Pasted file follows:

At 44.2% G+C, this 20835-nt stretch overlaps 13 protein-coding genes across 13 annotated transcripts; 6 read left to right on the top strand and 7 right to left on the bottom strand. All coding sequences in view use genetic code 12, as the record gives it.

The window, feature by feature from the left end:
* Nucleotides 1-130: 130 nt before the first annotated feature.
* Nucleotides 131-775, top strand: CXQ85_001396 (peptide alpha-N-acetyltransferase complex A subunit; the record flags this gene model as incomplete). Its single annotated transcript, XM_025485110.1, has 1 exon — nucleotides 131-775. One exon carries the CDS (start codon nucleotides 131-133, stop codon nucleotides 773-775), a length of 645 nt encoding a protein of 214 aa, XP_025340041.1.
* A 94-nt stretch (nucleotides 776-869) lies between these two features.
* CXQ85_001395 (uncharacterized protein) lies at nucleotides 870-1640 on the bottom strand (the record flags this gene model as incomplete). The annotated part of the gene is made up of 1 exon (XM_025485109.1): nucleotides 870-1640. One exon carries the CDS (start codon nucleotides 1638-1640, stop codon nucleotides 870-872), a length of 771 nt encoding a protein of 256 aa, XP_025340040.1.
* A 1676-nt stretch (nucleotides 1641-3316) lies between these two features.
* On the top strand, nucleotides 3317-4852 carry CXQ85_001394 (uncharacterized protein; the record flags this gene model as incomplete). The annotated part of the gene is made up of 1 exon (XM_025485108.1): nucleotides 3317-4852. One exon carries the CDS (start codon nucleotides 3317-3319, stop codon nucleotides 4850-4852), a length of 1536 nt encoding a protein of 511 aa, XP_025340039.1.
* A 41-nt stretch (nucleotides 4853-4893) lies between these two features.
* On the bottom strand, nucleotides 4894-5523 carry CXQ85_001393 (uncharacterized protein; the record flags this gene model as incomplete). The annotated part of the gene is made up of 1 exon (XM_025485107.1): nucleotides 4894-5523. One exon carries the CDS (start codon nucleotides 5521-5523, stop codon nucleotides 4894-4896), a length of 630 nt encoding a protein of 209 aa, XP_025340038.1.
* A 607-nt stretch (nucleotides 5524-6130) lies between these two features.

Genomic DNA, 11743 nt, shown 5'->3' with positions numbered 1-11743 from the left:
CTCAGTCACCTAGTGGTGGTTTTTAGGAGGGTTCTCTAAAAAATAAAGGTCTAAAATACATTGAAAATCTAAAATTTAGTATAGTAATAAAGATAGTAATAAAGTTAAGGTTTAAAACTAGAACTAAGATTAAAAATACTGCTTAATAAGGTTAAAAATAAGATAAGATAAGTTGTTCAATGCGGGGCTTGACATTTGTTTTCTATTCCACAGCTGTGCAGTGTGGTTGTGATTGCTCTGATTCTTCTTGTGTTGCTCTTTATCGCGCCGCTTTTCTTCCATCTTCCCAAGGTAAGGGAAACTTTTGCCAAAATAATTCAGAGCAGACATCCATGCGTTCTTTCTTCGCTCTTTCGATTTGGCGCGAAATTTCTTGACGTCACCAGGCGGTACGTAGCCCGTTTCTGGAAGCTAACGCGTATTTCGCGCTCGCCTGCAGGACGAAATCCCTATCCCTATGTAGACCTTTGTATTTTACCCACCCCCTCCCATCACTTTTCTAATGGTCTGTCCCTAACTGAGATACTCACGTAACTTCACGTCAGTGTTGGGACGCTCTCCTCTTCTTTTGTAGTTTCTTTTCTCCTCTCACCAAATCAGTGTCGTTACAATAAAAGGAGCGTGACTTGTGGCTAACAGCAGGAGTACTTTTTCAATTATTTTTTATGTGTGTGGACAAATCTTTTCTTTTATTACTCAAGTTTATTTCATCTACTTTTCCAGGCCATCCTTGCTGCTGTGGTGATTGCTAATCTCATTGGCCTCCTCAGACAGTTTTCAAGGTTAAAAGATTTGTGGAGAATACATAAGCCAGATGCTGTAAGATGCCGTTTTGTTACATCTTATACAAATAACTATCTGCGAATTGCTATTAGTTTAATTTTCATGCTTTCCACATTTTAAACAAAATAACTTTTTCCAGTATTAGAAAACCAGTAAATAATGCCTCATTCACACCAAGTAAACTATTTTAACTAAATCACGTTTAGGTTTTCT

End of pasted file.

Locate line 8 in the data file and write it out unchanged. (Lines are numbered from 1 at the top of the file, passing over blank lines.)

* On the top strand, nucleotides 3317-4852 carry CXQ85_001394 (uncharacterized protein; the record flags this gene model as incomplete). The annotated part of the gene is made up of 1 exon (XM_025485108.1): nucleotides 3317-4852. One exon carries the CDS (start codon nucleotides 3317-3319, stop codon nucleotides 4850-4852), a length of 1536 nt encoding a protein of 511 aa, XP_025340039.1.